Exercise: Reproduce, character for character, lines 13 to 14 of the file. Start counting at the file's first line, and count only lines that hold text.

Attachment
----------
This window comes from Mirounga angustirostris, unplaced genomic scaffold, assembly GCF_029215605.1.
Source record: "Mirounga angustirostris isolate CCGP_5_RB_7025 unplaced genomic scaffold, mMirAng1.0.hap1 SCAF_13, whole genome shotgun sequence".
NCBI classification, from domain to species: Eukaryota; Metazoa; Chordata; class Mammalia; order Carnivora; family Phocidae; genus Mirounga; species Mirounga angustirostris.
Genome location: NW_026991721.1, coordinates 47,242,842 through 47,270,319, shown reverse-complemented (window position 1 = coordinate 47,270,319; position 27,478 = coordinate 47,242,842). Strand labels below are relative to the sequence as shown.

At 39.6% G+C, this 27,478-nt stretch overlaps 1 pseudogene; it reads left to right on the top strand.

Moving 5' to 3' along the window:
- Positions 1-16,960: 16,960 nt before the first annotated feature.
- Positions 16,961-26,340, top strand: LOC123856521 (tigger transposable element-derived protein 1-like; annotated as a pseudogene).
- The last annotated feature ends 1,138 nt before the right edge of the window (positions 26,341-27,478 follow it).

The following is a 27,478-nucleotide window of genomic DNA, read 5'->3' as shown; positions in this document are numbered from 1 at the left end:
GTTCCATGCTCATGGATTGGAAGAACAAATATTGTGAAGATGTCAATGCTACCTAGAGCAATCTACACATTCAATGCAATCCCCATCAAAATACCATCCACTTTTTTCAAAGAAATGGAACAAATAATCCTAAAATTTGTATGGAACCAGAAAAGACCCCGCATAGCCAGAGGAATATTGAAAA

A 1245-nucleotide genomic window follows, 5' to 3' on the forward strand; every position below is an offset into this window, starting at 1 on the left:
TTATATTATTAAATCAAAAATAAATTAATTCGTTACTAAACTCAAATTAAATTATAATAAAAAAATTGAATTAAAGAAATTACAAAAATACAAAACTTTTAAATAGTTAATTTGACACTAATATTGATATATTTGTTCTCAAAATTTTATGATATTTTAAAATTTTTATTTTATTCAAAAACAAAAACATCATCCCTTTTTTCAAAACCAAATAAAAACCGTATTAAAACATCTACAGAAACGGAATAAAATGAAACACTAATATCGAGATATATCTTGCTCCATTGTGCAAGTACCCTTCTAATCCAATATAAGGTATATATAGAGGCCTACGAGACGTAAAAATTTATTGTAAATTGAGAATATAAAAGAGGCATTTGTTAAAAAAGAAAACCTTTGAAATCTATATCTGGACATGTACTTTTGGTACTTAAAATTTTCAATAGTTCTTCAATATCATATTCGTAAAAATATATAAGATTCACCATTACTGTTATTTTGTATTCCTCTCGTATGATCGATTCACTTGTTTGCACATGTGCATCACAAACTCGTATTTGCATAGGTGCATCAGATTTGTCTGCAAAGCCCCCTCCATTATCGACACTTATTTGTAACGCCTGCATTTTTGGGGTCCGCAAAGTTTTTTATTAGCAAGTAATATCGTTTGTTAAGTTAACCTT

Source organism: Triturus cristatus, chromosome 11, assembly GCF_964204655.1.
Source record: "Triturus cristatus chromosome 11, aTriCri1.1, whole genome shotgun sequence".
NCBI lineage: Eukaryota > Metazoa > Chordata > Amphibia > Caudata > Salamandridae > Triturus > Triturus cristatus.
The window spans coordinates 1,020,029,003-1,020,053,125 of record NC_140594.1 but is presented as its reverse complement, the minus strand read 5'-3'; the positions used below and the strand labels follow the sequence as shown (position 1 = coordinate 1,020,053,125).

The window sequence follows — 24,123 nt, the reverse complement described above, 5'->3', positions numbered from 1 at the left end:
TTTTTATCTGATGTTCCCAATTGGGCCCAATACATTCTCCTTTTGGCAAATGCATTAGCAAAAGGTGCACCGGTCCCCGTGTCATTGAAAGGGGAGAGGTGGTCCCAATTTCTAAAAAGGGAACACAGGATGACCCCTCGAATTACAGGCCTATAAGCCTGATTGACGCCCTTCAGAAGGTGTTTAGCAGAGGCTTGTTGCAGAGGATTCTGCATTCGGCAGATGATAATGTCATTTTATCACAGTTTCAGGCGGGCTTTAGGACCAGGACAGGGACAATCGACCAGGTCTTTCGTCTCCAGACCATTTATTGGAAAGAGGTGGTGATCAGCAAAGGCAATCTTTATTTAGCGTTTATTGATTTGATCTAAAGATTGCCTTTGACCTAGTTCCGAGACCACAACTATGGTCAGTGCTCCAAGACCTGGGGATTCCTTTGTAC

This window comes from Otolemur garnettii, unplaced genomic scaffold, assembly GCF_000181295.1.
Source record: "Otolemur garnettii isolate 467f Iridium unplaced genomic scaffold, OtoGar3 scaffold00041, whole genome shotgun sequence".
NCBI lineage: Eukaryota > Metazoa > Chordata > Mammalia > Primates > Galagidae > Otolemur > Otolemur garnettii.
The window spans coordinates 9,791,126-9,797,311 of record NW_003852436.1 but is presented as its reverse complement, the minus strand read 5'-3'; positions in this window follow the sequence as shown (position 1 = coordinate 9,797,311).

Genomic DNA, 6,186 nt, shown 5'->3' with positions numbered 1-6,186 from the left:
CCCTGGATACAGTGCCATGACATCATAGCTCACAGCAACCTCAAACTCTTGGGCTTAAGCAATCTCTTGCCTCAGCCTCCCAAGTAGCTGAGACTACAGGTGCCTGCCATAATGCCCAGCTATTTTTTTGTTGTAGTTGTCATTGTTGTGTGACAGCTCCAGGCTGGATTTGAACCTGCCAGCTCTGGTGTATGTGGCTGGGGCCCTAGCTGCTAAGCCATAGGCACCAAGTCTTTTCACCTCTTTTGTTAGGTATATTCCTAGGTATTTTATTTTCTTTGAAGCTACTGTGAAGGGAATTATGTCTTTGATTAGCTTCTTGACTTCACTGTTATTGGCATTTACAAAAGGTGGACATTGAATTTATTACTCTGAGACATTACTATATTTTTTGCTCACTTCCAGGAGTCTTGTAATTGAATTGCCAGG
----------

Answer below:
TTATATTATTAAATCAAAAATAAATTAATTCGTTACTAAACTCAAATTAAATTATAATAAAAAAATTGAATTAAAGAAATTACAAAAATACAAAACTTTTAAATAGTTAATTTGACACTAATATTGATATATTTGTTCTCAAAATTTTATGATATTTTAAAATTTTTATTTTATTCAAAAACAAAAACATCATCCCTTTTTTCAAAACCAAATAAAAACCGTATTAAAACATCTACAGAAACGGAATAAAATGAAACACTAATATCGAGATATATCTTGCTCCATTGTGCAAGTACCCTTCTAATCCAATATAAGGTATATATAGAGGCCTACGAGACGTAAAAATTTATTGTAAATTGAGAATATAAAAGAGGCATTTGTTAAAAAAGAAAACCTTTGAAATCTATATCTGGACATGTACTTTTGGTACTTAAAATTTTCAATAGTTCTTCAATATCATATTCGTAAAAATATATAAGATTCACCATTACTGTTATTTTGTATTCCTCTCGTATGATCGATTCACTTGTTTGCACATGTGCATCACAAACTCGTATTTGCATAGGTGCATCAGATTTGTCTGCAAAGCCCCCTCCATTATCGACACTTATTTGTAACGCCTGCATTTTTGGGGTCCGCAAAGTTTTTTATTAGCAAGTAATATCGTTTGTTAAGTTAACCTT

Source organism: Triturus cristatus, chromosome 11, assembly GCF_964204655.1.